Deputy EditorSolicitors Journal

Putting clients at the centre: joined-up legal and accountancy services

Putting clients at the centre: joined-up legal and accountancy services

The combined professional services approach is not the preserve of large accountancy firms, says Simon Walsh as he shares his organisation's own experience

Last month Michael Castle, the man recently appointed to head Deloitte’s push into the legal market, sent shockwaves through the legal profession predicting that the Big Four accountancy firms will soon become “significant players” in the UK’s £25bn legal market. 

Some commentators see this move by the Big Four as an enormous threat, making it even more important to be nimble and responsive and ensure that those silos in which many teams operate don’t limit the opportunities to compete effectively. 

The concept of alternative business structures (ABS) for law firms was ushered in by the Legal Services Act of 2007, which enabled nonlawyers to own or invest in law firms for the first time and opened up entirely new ways for regulated legal activities to be taken to market. 

Since then there has been a steady stream not only of law firms embracing the opportunities afforded by ABSs, but businesses outside the profession who have been eyeing up the opportunities too.

The Big Four accounting firms have now all been granted ABS status, enabling them to offer reserved legal activities. 

The business of which I’m a partner, Oury Clark, has been operating across both law and accountancy for the past 20 years.

Oury Clark Accountants and Oury Clark Solicitors operate as separate firms regulated by the ICAEW and SRA respectively, but working under a common brand.

Our ethos is to offer clients the benefits of a joined-up approach to their business issues, contemplating risk, liability, finance and quantum issues together, rather than in discreet silos. 

Open communication 

We do this through open and transparent communication across the two firms and we have an ongoing education and training programme across both practices to ensure we are across the big issues that are likely to impact our clients.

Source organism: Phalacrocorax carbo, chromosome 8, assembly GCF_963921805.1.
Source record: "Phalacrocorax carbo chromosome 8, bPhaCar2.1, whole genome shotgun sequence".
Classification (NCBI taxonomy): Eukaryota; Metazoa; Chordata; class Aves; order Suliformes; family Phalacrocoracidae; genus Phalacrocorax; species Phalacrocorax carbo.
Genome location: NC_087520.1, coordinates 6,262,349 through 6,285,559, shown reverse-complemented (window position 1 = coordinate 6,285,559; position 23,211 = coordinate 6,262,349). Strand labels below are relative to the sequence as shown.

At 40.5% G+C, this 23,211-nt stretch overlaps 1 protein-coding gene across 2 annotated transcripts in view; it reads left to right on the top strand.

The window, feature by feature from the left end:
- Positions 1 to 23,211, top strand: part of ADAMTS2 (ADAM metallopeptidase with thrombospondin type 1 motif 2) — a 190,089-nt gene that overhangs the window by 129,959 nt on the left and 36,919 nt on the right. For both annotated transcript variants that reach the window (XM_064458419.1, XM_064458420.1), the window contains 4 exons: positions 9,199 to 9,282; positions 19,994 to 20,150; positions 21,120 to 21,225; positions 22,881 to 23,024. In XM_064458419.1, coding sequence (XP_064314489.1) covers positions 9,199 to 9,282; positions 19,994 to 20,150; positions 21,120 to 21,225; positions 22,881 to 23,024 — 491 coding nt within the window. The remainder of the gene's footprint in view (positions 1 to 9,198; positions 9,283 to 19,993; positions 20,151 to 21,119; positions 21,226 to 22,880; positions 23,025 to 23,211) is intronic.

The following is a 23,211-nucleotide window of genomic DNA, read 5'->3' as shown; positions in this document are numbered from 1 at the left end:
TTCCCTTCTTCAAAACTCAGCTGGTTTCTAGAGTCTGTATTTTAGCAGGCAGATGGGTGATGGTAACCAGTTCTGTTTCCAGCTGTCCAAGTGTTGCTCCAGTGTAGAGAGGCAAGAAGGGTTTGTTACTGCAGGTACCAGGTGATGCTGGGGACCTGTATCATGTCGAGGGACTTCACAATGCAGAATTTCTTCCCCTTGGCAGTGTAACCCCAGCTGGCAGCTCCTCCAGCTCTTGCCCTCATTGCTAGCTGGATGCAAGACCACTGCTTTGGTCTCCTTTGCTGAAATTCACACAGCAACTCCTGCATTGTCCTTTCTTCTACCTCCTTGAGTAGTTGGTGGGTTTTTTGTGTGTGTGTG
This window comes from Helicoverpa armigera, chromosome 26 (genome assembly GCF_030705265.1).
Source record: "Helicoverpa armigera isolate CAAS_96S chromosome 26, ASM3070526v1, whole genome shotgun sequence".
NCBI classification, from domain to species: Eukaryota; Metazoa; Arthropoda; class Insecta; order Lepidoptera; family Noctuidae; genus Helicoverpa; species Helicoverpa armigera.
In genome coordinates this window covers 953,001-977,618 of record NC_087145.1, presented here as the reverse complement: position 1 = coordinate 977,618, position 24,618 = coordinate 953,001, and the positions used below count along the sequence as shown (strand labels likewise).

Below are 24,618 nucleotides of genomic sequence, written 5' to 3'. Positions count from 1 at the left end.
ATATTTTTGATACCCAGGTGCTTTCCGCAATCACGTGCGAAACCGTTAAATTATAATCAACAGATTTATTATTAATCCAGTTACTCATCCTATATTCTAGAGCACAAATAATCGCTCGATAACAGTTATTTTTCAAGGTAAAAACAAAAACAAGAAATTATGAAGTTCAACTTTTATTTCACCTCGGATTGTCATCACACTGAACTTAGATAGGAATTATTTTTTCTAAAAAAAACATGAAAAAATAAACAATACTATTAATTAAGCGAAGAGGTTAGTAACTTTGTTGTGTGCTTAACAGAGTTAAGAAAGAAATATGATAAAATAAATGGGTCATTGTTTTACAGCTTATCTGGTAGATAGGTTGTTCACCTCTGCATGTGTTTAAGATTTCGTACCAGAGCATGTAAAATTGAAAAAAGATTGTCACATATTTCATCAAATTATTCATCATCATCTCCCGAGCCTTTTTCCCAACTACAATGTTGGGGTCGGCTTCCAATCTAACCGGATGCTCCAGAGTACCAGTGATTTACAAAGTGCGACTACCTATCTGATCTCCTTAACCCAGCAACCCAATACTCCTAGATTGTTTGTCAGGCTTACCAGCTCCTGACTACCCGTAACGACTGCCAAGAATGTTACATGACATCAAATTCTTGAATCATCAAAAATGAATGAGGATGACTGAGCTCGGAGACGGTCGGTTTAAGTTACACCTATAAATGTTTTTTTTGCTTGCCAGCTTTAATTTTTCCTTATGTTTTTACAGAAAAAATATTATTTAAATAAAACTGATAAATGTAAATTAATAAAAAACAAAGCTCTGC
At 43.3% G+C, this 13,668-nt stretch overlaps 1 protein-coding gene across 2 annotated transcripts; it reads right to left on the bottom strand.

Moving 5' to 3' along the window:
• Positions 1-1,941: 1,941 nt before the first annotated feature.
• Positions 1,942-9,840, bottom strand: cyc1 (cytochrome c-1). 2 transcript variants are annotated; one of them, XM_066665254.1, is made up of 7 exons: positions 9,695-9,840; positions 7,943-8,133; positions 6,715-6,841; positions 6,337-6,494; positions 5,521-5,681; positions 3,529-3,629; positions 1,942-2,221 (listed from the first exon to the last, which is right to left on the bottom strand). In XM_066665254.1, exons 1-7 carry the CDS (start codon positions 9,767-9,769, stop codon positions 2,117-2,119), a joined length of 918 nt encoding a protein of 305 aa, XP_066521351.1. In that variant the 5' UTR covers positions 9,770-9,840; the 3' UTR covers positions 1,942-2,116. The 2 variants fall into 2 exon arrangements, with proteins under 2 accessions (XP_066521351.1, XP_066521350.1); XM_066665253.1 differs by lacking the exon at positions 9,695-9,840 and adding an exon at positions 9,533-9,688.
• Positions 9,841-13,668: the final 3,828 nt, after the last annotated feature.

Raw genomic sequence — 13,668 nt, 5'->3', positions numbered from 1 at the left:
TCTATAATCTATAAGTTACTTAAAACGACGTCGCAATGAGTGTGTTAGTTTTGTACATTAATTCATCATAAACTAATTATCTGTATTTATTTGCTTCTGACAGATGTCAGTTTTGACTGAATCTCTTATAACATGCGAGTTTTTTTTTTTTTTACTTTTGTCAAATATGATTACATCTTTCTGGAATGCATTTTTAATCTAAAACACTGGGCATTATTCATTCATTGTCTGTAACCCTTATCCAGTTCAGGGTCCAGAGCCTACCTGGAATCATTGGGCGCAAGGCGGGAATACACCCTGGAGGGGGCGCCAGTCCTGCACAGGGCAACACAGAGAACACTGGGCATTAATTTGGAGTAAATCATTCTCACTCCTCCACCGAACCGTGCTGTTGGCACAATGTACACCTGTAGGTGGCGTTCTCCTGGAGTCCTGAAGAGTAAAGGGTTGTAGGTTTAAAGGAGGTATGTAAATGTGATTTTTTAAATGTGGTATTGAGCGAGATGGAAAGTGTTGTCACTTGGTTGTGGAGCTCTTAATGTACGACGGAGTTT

It is also about building respect between the professions and breaking down the barriers that sometimes exist between lawyers and accountants. 

Our view is that it is not acceptable to tell a client we can advise on their circumstances from an accounting point of view but that they’ll need to go elsewhere for legal.

Instead, there is real value in being able to present both the accounting and legal perspective in the same advice. 

A classic example to illustrate the point: HMRC requires directors’ payments to be processed through payroll. 

However, in the case of a USbased non-executive director of a UK company, this could make it look like they’re working in the UK, which can be in direct conflict with the UK immigration rules.

Conundrums like this will be picked up and dealt with more quickly in a joined-up structure. Another example is the foreign client looking to set up operations in the UK.

They are going to need tax advice, accounting help, someone who can advise on incorporation, immigration and employment, advice regarding premises, and commercial advice as they go to market.

The type of professionals they are going to need help from may be organised quite differently than in their country of origin. 

This organisation makes things simpler and smoother for clients, in a world that is becoming increasingly complex and hard to navigate.

In practice, we appoint a key client contact and work to ensure there are no blockers within the communication channels and this helps present a seamless front to our clients.

Of course there are boundaries set down by both regulators and we fully respect and operate within those. 

Further, close cooperation across practice areas and disciplines not only means advisers are adept at sharing knowledge across both parts of the business, but it also eradicates professional territoriality. And that’s got to be a good thing.

We sell the benefits to clients of this holistic approach, and their feedback confirms they find real value in it. But of course they are not locked in to using both sides of our business if they don’t want to. 

Clients have total flexibility. They can engage with only our law business, or just our accounting business.

It’s up to them to decide to use both – but because the benefits of our holistic approach are practical and real, they often do.

Simon Walsh is a partner at Oury Clark Solicitors

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